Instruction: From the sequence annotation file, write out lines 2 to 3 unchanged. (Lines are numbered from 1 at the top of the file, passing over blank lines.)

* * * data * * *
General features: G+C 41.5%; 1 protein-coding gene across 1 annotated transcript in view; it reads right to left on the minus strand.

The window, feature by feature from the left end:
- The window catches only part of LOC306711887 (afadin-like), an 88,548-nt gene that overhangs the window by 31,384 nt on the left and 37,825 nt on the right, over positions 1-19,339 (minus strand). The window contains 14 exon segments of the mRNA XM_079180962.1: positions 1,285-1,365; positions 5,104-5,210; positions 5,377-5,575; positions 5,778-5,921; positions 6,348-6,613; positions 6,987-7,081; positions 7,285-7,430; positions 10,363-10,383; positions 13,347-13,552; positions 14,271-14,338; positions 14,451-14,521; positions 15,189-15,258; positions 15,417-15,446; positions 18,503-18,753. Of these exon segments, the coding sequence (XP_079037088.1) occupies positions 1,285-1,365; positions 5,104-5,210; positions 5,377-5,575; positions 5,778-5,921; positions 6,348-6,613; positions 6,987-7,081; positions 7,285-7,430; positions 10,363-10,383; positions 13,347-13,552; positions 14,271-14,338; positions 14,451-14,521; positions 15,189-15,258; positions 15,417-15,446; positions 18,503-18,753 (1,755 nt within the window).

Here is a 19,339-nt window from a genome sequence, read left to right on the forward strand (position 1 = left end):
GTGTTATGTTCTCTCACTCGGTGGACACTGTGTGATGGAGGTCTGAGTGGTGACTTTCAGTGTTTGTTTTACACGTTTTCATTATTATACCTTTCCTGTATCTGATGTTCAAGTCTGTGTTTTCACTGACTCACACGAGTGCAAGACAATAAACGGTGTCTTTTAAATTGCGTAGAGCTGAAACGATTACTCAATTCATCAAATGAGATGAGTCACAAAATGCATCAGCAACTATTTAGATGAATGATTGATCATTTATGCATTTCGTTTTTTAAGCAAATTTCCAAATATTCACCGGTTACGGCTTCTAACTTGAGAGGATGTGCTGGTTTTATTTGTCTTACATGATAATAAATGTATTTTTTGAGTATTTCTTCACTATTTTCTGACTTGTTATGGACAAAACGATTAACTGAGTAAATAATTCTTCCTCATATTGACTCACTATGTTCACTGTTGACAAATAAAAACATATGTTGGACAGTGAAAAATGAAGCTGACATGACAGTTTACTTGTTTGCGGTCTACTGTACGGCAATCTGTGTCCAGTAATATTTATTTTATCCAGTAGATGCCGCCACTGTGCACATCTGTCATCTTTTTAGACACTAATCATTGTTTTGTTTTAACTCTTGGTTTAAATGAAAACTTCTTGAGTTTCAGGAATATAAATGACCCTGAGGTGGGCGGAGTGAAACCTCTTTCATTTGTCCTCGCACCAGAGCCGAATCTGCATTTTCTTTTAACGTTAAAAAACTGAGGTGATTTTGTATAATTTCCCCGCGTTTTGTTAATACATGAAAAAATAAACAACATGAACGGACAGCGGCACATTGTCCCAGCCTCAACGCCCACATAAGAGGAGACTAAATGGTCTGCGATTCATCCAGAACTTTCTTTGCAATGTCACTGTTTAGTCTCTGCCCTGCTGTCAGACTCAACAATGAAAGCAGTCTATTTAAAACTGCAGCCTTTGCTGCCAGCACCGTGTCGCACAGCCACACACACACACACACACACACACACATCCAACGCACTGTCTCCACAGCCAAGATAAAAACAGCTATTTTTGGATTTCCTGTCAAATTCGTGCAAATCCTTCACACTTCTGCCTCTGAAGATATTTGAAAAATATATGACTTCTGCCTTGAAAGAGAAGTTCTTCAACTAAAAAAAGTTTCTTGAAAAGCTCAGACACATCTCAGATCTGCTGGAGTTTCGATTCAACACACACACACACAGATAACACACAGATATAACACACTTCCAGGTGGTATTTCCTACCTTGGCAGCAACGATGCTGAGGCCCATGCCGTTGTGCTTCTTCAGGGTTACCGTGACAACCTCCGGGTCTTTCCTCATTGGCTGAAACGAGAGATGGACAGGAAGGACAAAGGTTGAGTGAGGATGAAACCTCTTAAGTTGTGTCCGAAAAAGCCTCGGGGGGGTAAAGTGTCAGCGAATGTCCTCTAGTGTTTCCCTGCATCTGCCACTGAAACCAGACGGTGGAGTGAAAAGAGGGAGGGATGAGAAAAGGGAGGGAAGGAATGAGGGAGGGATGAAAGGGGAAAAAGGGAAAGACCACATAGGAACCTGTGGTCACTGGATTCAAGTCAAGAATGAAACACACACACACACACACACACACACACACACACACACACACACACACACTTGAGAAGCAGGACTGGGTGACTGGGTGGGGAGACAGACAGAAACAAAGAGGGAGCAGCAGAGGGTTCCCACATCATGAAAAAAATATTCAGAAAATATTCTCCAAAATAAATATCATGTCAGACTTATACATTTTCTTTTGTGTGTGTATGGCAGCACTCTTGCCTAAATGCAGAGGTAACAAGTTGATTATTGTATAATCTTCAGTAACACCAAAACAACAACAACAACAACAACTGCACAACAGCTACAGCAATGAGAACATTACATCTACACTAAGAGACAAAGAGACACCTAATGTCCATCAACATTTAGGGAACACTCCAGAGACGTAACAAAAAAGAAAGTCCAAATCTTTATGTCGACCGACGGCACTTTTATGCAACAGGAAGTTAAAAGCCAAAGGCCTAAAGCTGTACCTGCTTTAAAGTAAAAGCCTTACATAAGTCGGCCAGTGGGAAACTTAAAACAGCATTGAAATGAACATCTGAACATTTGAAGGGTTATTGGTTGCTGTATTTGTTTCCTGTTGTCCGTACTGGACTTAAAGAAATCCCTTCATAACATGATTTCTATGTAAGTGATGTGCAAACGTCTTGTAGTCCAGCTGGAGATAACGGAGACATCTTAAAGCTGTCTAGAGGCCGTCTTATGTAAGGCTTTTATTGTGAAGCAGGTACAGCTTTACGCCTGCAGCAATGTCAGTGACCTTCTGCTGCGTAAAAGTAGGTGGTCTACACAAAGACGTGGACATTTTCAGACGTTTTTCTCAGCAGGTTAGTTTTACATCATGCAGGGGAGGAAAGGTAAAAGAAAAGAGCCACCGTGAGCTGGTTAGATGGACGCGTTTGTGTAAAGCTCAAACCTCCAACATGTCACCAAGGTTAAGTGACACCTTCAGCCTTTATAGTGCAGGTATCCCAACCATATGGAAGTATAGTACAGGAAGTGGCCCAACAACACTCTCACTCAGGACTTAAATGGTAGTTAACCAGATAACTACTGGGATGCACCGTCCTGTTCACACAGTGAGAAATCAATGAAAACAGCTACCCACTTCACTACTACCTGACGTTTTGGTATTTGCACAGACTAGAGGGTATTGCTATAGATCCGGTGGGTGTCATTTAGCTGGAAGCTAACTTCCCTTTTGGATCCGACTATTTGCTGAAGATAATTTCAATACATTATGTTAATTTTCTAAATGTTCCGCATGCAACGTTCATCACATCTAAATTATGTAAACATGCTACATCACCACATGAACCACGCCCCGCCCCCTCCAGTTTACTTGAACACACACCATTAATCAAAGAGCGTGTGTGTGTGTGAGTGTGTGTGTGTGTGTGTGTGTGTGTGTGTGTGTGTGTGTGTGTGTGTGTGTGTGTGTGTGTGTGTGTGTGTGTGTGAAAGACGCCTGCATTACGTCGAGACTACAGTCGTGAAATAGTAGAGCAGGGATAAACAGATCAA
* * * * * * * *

The window, feature by feature from the left end:
- The window catches only part of LOC306711887 (afadin-like), an 88,548-nt gene that overhangs the window by 31,384 nt on the left and 37,825 nt on the right, over positions 1-19,339 (minus strand). The window contains 14 exon segments of the mRNA XM_079180962.1: positions 1,285-1,365; positions 5,104-5,210; positions 5,377-5,575; positions 5,778-5,921; positions 6,348-6,613; positions 6,987-7,081; positions 7,285-7,430; positions 10,363-10,383; positions 13,347-13,552; positions 14,271-14,338; positions 14,451-14,521; positions 15,189-15,258; positions 15,417-15,446; positions 18,503-18,753. Of these exon segments, the coding sequence (XP_079037088.1) occupies positions 1,285-1,365; positions 5,104-5,210; positions 5,377-5,575; positions 5,778-5,921; positions 6,348-6,613; positions 6,987-7,081; positions 7,285-7,430; positions 10,363-10,383; positions 13,347-13,552; positions 14,271-14,338; positions 14,451-14,521; positions 15,189-15,258; positions 15,417-15,446; positions 18,503-18,753 (1,755 nt within the window).